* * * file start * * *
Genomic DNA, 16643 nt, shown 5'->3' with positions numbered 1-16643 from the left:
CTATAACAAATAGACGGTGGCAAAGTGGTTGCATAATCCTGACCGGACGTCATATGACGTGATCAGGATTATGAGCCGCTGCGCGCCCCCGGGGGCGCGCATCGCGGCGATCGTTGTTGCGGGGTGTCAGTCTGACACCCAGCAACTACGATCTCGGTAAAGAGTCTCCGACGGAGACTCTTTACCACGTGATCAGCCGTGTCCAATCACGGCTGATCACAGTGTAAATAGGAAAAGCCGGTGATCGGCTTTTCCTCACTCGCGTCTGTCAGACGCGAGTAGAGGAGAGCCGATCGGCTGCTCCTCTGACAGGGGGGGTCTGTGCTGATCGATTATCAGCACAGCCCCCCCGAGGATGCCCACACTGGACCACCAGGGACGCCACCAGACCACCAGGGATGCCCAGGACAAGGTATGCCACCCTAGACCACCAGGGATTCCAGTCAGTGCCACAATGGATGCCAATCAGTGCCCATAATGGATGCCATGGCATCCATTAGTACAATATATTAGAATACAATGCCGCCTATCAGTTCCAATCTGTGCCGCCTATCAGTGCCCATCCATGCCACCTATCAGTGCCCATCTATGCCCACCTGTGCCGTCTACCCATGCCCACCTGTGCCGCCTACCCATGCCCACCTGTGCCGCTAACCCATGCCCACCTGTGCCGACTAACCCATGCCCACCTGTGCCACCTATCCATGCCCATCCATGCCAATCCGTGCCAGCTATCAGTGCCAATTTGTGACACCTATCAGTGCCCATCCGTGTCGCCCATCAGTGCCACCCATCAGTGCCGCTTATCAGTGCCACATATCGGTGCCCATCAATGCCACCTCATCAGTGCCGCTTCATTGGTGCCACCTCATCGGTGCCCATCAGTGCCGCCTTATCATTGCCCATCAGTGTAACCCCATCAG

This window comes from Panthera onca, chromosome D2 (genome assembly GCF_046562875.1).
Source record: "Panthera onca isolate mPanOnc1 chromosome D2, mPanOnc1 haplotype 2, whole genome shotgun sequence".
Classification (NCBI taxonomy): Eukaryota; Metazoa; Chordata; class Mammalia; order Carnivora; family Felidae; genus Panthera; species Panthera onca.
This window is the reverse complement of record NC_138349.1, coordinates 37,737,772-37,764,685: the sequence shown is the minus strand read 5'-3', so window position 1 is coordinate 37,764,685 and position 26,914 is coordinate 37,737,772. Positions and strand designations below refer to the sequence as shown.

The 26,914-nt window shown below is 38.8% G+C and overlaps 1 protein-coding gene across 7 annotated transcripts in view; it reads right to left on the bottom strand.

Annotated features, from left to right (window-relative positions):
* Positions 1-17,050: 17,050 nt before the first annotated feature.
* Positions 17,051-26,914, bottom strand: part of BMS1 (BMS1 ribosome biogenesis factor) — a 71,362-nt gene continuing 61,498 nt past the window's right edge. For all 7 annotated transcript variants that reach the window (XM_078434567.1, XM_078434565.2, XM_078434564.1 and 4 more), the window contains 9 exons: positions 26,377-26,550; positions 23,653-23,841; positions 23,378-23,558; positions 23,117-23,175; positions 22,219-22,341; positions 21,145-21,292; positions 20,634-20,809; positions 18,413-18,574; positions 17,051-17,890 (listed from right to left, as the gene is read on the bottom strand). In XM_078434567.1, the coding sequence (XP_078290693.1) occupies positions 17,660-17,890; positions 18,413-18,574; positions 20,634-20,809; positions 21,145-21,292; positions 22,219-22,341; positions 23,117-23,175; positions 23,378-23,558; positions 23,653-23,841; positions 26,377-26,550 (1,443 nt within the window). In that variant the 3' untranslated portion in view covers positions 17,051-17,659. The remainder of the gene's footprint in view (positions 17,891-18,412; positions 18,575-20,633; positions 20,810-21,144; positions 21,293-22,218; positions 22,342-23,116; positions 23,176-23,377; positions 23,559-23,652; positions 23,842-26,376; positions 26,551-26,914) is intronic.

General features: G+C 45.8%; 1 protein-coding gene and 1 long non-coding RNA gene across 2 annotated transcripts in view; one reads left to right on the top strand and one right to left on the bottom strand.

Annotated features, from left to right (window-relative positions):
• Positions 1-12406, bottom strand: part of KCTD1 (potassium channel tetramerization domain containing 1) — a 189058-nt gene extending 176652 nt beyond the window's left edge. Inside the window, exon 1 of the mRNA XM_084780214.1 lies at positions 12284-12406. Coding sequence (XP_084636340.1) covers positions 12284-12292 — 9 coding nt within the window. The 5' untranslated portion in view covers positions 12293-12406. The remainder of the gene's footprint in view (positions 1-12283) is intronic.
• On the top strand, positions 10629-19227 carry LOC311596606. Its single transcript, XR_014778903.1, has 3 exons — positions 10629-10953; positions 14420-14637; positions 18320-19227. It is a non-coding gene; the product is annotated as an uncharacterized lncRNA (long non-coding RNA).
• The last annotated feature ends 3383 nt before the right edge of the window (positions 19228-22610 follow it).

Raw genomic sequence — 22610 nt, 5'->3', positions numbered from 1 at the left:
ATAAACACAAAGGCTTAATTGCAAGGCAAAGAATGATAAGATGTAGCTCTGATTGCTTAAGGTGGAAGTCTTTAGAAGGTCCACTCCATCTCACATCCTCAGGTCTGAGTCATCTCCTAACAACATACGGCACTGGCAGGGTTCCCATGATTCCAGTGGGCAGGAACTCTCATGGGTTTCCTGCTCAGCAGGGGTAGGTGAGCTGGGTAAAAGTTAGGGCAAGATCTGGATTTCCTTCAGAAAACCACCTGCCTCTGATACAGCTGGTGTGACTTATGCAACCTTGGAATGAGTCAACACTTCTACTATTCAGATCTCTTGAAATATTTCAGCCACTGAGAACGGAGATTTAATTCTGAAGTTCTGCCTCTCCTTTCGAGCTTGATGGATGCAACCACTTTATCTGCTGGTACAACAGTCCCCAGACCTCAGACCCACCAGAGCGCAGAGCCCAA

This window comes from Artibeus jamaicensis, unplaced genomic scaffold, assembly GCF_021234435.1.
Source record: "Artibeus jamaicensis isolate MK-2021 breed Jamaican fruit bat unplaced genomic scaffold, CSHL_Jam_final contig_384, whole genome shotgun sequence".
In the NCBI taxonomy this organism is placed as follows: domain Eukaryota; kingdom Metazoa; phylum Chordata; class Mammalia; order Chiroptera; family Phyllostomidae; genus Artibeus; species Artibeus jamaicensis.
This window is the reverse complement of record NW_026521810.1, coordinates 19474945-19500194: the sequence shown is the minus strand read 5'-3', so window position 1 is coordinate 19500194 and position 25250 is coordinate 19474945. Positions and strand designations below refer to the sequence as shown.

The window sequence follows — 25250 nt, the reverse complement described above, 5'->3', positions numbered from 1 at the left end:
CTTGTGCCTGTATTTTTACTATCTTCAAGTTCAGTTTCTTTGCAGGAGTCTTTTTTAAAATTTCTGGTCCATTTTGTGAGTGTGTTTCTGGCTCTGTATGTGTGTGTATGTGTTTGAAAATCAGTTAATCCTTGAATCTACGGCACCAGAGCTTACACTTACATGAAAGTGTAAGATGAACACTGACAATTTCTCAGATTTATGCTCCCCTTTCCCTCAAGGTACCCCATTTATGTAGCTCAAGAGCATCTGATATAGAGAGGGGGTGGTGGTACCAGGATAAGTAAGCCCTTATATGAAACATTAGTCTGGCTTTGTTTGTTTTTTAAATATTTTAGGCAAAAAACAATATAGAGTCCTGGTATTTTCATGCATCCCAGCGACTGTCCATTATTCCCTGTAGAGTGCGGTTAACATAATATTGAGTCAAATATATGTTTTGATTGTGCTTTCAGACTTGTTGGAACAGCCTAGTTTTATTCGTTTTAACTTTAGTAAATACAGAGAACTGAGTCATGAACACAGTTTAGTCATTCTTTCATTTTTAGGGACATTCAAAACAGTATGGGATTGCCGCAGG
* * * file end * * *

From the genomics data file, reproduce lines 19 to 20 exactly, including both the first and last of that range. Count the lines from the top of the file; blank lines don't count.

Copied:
Source record: "Artibeus jamaicensis isolate MK-2021 breed Jamaican fruit bat unplaced genomic scaffold, CSHL_Jam_final contig_384, whole genome shotgun sequence".
In the NCBI taxonomy this organism is placed as follows: domain Eukaryota; kingdom Metazoa; phylum Chordata; class Mammalia; order Chiroptera; family Phyllostomidae; genus Artibeus; species Artibeus jamaicensis.